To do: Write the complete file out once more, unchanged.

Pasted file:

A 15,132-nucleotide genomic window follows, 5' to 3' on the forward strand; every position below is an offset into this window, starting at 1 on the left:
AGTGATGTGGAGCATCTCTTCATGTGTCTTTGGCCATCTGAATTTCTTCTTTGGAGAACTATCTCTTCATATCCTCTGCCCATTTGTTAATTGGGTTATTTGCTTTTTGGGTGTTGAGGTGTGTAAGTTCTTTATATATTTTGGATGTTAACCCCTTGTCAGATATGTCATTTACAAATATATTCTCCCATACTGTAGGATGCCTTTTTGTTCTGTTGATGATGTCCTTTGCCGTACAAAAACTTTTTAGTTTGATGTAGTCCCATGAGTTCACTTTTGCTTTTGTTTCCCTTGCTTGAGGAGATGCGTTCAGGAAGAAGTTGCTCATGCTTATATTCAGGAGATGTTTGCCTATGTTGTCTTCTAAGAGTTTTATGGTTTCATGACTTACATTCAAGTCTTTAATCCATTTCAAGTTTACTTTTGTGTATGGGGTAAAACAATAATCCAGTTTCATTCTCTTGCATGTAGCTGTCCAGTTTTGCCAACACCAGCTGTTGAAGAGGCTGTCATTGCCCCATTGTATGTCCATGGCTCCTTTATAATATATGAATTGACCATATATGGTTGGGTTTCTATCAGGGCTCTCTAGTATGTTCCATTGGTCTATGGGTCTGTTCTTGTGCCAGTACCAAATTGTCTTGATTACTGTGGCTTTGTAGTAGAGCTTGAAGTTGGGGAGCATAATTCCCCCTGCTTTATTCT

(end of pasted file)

A 15,132-nucleotide genomic window follows, 5' to 3' on the forward strand; every position below is an offset into this window, starting at 1 on the left:
AGTGATGTGGAGCATCTCTTCATGTGTCTTTGGCCATCTGAATTTCTTCTTTGGAGAACTATCTCTTCATATCCTCTGCCCATTTGTTAATTGGGTTATTTGCTTTTTGGGTGTTGAGGTGTGTAAGTTCTTTATATATTTTGGATGTTAACCCCTTGTCAGATATGTCATTTACAAATATATTCTCCCATACTGTAGGATGCCTTTTTGTTCTGTTGATGATGTCCTTTGCCGTACAAAAACTTTTTAGTTTGATGTAGTCCCATGAGTTCACTTTTGCTTTTGTTTCCCTTGCTTGAGGAGATGCGTTCAGGAAGAAGTTGCTCATGCTTATATTCAGGAGATGTTTGCCTATGTTGTCTTCTAAGAGTTTTATGGTTTCATGACTTACATTCAAGTCTTTAATCCATTTCAAGTTTACTTTTGTGTATGGGGTAAAACAATAATCCAGTTTCATTCTCTTGCATGTAGCTGTCCAGTTTTGCCAACACCAGCTGTTGAAGAGGCTGTCATTGCCCCATTGTATGTCCATGGCTCCTTTATAATATATGAATTGACCATATATGGTTGGGTTTCTATCAGGGCTCTCTAGTATGTTCCATTGGTCTATGGGTCTGTTCTTGTGCCAGTACCAAATTGTCTTGATTACTGTGGCTTTGTAGTAGAGCTTGAAGTTGGGGAGCATAATTCCCCCTGCTTTATTCT